The Regional Board failed to do a meaningful site specific environmental analysis of the increase in invasive species that will result from eliminating copper bio-cide paints.  The Board stated that “adverse environmental effects are acceptable” including the “increased growth of fouling organisms and invasive species” as a result of using non-copper based paints.  Copper biocides have worked well over the decades to reduce the transport of invasive species.  Eliminating this protection could have disastrous consequences.  Non copper paints will foster the growth of biofilms on hulls, which harbor harmful bacteria and carbon, and which cause increased drag, resulting in the burning of more fuel and discharge of more emissions into the marina.  This, plus the dredging the Regional Board wants could seriously threaten the delicate ecosystem of our marina, create new, unknown risks and outweigh the potential benefit from banning copper paint.

The Board’s Economic Analysis Is Wrong

Based on personal knowledge of many boaters, boats are stripped every 20-40 years in Marina del Rey...  and not the 7-10 years stated by the Board.  We don’t know where they got that number, but it’s wrong.

In many cases, boaters are not planning to strip their boats for another 20+ years, well beyond the 10 year compliance period.  But under the Amendment, boaters are facing paint stripping costs, a doubling of cleaning costs, the registration of a Waste Discharge Permit at a current cost of $1,094, potential compliance, enforcement and legal challenges.  The Board’s Economic Analysis was prepared by someone who clearly doesn’t understand boating in Marina del Rey, or the potential costs of this ill-advised regulation.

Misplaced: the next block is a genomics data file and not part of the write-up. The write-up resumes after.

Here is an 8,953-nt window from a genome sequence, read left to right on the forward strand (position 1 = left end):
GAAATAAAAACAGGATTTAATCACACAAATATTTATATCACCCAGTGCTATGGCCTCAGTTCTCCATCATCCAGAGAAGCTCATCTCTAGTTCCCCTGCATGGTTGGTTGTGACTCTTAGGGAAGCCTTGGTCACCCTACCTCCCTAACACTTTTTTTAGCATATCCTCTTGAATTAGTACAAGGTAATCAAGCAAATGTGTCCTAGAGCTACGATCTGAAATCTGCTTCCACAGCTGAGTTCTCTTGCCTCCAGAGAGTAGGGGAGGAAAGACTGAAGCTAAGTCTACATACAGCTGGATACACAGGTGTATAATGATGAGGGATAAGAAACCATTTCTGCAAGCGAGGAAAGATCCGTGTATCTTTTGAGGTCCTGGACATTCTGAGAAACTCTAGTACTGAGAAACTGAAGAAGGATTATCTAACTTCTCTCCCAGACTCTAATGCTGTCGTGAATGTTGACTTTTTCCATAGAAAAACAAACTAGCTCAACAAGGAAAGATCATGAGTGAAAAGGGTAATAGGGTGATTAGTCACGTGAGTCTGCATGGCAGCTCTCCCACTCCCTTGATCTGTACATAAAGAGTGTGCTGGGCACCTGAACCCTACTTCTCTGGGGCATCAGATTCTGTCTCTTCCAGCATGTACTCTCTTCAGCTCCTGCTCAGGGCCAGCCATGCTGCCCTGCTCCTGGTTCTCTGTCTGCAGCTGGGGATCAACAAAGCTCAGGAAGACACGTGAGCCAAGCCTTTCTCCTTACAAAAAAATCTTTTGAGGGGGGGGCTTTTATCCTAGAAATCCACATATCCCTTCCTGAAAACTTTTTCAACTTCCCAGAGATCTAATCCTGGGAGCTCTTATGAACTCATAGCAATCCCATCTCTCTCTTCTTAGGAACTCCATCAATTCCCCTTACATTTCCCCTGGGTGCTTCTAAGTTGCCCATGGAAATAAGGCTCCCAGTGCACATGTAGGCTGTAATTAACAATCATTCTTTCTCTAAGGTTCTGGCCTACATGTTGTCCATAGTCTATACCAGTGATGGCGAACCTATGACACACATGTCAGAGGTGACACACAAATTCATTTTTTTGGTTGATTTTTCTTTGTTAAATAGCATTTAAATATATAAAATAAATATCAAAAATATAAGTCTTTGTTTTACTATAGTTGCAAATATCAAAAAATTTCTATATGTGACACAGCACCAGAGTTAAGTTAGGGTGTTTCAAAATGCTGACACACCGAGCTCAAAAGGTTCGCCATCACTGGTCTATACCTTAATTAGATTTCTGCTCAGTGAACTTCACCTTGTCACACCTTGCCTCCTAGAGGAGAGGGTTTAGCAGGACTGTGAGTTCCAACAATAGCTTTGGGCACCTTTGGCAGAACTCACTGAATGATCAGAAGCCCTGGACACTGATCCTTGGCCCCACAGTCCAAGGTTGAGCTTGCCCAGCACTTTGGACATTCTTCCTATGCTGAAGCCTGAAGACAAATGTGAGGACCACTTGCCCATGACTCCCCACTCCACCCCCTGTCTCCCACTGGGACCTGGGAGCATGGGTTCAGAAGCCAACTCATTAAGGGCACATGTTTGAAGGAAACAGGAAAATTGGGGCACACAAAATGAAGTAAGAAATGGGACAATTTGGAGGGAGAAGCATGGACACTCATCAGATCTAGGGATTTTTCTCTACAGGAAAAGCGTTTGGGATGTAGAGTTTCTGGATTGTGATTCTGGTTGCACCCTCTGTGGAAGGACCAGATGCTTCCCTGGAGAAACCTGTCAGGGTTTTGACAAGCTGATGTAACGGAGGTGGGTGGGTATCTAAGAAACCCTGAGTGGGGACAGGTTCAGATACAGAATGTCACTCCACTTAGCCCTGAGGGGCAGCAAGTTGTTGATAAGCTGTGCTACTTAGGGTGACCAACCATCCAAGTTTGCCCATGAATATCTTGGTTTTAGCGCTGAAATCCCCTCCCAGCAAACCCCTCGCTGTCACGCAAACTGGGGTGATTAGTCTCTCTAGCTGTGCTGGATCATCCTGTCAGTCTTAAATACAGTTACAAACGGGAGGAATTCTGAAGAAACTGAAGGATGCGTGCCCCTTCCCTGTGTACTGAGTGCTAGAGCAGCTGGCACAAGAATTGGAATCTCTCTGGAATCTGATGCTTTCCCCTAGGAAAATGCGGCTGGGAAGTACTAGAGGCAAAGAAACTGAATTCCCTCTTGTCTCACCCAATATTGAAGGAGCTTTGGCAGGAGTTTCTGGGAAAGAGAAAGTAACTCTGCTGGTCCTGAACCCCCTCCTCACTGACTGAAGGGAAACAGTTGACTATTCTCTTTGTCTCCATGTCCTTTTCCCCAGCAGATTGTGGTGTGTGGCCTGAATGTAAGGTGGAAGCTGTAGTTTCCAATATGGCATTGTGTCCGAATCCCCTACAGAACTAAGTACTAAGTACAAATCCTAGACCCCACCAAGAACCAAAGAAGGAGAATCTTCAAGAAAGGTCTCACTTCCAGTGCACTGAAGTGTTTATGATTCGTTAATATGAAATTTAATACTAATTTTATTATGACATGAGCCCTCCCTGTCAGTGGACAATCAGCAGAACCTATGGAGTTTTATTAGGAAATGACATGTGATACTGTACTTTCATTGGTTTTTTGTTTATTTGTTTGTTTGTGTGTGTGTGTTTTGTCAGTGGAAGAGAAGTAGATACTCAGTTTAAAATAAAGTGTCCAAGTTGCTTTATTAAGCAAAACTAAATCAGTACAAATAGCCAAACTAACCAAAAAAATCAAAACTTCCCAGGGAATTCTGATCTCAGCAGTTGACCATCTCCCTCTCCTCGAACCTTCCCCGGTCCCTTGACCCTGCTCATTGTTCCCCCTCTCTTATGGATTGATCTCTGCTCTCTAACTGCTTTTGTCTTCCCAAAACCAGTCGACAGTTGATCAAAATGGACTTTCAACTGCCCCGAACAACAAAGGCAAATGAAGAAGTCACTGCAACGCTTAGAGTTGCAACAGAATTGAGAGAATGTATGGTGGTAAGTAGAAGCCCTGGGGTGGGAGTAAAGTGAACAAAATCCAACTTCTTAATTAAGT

The Board’s Actions Are Illegal

What’s troubling to boaters is that an unelected, unaccountable board is undertaking to mandate new regulations, name “responsible parties” in a TMDL and create for itself the ability to order remedial action, require permits, impose fines on citizens, harm our local economy and effectively take away our property. 

The Board is misusing its power to impose an unfair regulation that is more costly, more burdensome, and much harsher than what was approved for San Diego’s Shelter Island. 

The Board has no authority to name “Responsible Parties” in a TMDL.  Its actions are outside the law and not authorized by statute or case law.   If this Board can ignore the people, the law, economics, science and common sense, what’s next?

The State Water Control Board should reject the TMDL Amendment. 

Sept 9 & 10 Hearing on Proposed Marina del Rey Copper TMDL

The State Water Resources Control Board has released the agenda for its September 9 & 10 meeting in Sacramento, and the agenda includes consideration of the proposed Resolution approving an amendment to the Water Quality Control Plan for the Los Angeles Region to revise a total maximum daily load for toxic pollutants in Marina del Rey Harbor.

RBOC has submitted comments to the State Water Resources Control Board, urging that the state board:

  1. Delay implementation or approval of copper total maximum daily loads [TMDLs] in any salt water bodies in California until a number of key actions occur; and
  2. Reject the proposed amendment to the Los Angeles Regional Basin Plan to revise the TMDLs for Marina del Rey Toxic Pollutants.

 

RBOC Submits BDCP Comments Stressing Plan's Boating Impacts, Urging Mitigation

RE:   Bay Delta Conservation Plan

RBOC has submitted substantive comments on the Bay Delta Conservation Plan, stressing the plan's adverse impacts on recreational boating and urging full mitigation.

The Bay Delta Conservation Plan (BDCP or Delta Plan or plan) is a Habitat Conservation Plan (HCP) and a Natural Communities Conservation Plan (NCCP) developed by the U.S. Bureau of Reclamation and the California Natural Resources Agency. The plan proposes to dramatically and forever alter the flow and level of water through existing Delta waterways. The plan proposes to address this through a host of different proposed alternative measures and actions. The purpose of the plan being to endeavor to mitigate a host of existing endangered species impacts caused by the existing operational practice of exporting Delta water to other locations in California.